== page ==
The trout were all lovely little wild brownies with very vibrant spots and butter yellow bellies. Two were slightly deformed, one having what looked to be a hare lip and the other a large growth at the right corner of its mouth. Both these fish seemed none the worse for their condition and looked fat and healthy.
After a stormy night with an easterly blast that ravaged the trees and brought a fair bit of rain its turned into a fine warm and sunny day. The river is now in good water although this won't last too long as not enough rain fell last night to keep levels up beyond a day or two.
We put a hundred bonny rainbows into the Tarn this morning with a few blues to keep them company. They all shot off like rockets heading for the reed bed at the north of the water and could soon be seen heading and tailing. This is the last stocking of a season that has proved challenging for breeding trout. The long dry spell through the spring and early summer reduced the water flow at the farm to such an extent that keeping the fish growing proved almost impossible. This has had a knock on effect all season and fish are still below the 2lb weight we usually stock at. Still, the quality of the fish in my view more that makes up for their lack of size and hopefully conditions will be rather better next year.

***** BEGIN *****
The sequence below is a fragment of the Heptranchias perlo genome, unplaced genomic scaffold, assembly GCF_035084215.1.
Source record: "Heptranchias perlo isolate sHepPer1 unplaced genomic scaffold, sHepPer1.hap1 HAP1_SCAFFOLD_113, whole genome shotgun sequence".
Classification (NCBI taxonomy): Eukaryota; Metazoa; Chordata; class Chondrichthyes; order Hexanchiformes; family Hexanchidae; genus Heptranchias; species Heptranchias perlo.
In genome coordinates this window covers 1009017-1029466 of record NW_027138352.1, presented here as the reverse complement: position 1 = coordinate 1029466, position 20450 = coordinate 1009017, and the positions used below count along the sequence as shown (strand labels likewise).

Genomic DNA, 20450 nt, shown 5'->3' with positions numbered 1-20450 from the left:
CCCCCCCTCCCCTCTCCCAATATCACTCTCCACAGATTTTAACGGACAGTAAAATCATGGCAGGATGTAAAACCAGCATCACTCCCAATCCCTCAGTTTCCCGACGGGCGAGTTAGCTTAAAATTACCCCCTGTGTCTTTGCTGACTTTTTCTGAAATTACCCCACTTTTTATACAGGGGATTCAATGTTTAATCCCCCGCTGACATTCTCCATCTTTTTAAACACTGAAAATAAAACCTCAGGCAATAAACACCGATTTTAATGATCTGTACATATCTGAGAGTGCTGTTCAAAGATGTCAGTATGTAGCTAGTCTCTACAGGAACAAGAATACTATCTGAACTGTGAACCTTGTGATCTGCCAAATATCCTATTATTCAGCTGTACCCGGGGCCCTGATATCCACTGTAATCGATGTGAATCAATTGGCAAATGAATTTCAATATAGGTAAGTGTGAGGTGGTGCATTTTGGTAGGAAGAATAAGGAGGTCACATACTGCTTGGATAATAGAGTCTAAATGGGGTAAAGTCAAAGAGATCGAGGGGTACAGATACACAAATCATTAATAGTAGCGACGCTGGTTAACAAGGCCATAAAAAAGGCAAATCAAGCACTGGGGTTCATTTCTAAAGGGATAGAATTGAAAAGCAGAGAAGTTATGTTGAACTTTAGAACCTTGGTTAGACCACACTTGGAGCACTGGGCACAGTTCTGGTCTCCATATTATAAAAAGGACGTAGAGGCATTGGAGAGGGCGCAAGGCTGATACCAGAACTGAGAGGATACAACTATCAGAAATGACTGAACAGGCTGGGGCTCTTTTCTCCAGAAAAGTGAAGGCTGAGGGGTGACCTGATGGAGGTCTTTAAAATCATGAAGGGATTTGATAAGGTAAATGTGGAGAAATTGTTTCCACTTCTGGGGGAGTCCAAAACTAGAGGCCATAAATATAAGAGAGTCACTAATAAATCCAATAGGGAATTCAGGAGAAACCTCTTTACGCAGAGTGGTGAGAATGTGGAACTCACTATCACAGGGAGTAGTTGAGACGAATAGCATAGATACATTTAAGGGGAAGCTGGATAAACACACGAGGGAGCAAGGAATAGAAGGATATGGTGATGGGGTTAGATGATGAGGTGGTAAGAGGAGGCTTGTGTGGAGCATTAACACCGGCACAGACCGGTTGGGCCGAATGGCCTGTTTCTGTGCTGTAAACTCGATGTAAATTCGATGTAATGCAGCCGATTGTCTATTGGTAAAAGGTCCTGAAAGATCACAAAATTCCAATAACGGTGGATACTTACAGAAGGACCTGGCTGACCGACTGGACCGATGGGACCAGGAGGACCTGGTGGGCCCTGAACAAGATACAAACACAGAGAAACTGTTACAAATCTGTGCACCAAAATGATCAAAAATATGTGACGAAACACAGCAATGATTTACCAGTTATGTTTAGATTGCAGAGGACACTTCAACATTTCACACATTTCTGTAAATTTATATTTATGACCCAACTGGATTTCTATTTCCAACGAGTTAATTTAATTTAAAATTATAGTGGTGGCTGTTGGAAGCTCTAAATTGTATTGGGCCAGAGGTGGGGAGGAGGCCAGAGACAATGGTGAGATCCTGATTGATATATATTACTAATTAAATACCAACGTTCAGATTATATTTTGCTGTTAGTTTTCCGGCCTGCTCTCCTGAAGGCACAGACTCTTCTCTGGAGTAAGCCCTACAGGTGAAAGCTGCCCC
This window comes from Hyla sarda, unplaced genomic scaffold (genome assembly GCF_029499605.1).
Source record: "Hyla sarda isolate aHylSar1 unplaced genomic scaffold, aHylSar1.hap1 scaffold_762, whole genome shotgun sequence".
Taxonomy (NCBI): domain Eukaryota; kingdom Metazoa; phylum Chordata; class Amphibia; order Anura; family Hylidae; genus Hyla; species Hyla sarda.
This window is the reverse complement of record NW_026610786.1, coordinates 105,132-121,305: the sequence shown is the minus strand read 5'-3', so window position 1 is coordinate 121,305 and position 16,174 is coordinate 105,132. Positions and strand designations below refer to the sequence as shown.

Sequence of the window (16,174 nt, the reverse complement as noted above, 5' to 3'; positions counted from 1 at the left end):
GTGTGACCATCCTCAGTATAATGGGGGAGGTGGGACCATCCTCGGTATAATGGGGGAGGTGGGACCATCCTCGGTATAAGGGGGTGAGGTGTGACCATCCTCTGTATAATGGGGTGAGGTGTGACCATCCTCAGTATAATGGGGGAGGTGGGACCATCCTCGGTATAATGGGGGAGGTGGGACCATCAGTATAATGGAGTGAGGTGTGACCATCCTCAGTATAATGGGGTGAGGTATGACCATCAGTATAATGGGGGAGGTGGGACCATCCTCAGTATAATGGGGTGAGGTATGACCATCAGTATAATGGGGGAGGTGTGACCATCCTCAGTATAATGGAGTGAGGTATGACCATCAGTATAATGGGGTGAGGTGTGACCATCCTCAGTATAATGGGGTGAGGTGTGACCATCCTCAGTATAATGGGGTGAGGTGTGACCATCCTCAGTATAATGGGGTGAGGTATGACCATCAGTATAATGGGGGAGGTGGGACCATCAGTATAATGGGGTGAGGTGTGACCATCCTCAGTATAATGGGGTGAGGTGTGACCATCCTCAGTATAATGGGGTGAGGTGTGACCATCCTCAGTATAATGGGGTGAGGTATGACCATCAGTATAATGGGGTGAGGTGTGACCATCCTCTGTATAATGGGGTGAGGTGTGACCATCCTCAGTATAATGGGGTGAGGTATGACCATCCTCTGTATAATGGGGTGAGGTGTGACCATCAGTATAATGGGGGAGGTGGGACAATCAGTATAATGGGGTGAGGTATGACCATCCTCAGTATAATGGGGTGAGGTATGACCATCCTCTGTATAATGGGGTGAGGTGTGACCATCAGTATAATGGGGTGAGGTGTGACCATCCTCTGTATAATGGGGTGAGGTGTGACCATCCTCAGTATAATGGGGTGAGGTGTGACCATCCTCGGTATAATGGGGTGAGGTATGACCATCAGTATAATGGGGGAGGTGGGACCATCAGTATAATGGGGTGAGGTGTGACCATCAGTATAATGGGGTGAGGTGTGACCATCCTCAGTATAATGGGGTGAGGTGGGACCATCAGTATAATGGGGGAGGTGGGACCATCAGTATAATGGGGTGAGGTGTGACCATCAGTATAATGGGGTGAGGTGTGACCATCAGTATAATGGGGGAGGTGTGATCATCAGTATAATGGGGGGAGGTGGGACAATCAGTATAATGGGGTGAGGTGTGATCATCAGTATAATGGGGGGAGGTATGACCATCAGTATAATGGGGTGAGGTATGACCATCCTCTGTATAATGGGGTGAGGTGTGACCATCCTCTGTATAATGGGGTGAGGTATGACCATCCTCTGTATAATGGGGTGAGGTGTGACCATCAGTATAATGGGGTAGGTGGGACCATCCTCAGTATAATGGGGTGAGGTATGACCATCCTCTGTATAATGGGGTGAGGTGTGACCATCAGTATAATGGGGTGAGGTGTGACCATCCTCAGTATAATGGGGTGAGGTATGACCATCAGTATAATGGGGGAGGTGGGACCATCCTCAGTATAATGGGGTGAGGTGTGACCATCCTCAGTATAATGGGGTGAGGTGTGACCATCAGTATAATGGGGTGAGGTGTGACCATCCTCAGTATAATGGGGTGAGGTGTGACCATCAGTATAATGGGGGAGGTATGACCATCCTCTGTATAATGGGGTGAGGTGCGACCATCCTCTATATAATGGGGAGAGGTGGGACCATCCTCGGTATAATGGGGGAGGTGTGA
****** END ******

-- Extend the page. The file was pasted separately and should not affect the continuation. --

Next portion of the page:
The cygnets are now showing flight feathers on their wings so they may well depart from the Tarn in the autumn rather than next spring. It's been one of the more successful years for our resident swans as it's unusual for them to bring the first brood to maturity.